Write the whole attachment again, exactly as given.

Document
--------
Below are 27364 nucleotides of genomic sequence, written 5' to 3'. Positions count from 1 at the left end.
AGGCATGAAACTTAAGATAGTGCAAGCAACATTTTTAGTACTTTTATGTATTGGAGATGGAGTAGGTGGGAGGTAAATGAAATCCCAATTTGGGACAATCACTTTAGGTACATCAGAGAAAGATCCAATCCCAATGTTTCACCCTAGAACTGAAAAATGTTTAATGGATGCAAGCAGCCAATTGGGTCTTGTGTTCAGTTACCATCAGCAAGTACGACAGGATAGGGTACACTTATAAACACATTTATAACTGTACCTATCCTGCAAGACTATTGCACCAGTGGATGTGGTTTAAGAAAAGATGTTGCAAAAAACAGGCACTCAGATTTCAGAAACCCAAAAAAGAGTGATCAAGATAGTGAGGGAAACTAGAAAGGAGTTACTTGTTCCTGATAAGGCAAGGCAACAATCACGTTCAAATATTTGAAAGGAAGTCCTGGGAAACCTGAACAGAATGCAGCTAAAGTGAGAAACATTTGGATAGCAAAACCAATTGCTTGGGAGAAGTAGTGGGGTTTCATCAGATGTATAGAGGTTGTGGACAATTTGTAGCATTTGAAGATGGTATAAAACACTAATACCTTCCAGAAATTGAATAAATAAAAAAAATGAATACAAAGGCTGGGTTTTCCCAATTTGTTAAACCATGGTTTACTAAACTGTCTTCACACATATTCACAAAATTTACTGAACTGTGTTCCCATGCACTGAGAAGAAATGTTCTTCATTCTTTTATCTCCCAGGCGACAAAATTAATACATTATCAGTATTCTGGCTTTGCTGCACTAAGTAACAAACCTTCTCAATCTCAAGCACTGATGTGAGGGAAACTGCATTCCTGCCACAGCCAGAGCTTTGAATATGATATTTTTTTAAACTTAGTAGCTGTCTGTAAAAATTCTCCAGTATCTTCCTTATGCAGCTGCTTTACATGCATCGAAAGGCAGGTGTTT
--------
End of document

Below are 27364 nucleotides of genomic sequence, written 5' to 3'. Positions count from 1 at the left end.
AGGCATGAAACTTAAGATAGTGCAAGCAACATTTTTAGTACTTTTATGTATTGGAGATGGAGTAGGTGGGAGGTAAATGAAATCCCAATTTGGGACAATCACTTTAGGTACATCAGAGAAAGATCCAATCCCAATGTTTCACCCTAGAACTGAAAAATGTTTAATGGATGCAAGCAGCCAATTGGGTCTTGTGTTCAGTTACCATCAGCAAGTACGACAGGATAGGGTACACTTATAAACACATTTATAACTGTACCTATCCTGCAAGACTATTGCACCAGTGGATGTGGTTTAAGAAAAGATGTTGCAAAAAACAGGCACTCAGATTTCAGAAACCCAAAAAAGAGTGATCAAGATAGTGAGGGAAACTAGAAAGGAGTTACTTGTTCCTGATAAGGCAAGGCAACAATCACGTTCAAATATTTGAAAGGAAGTCCTGGGAAACCTGAACAGAATGCAGCTAAAGTGAGAAACATTTGGATAGCAAAACCAATTGCTTGGGAGAAGTAGTGGGGTTTCATCAGATGTATAGAGGTTGTGGACAATTTGTAGCATTTGAAGATGGTATAAAACACTAATACCTTCCAGAAATTGAATAAATAAAAAAAATGAATACAAAGGCTGGGTTTTCCCAATTTGTTAAACCATGGTTTACTAAACTGTCTTCACACATATTCACAAAATTTACTGAACTGTGTTCCCATGCACTGAGAAGAAATGTTCTTCATTCTTTTATCTCCCAGGCGACAAAATTAATACATTATCAGTATTCTGGCTTTGCTGCACTAAGTAACAAACCTTCTCAATCTCAAGCACTGATGTGAGGGAAACTGCATTCCTGCCACAGCCAGAGCTTTGAATATGATATTTTTTTAAACTTAGTAGCTGTCTGTAAAAATTCTCCAGTATCTTCCTTATGCAGCTGCTTTACATGCATCGAAAGGCAGGTGTTT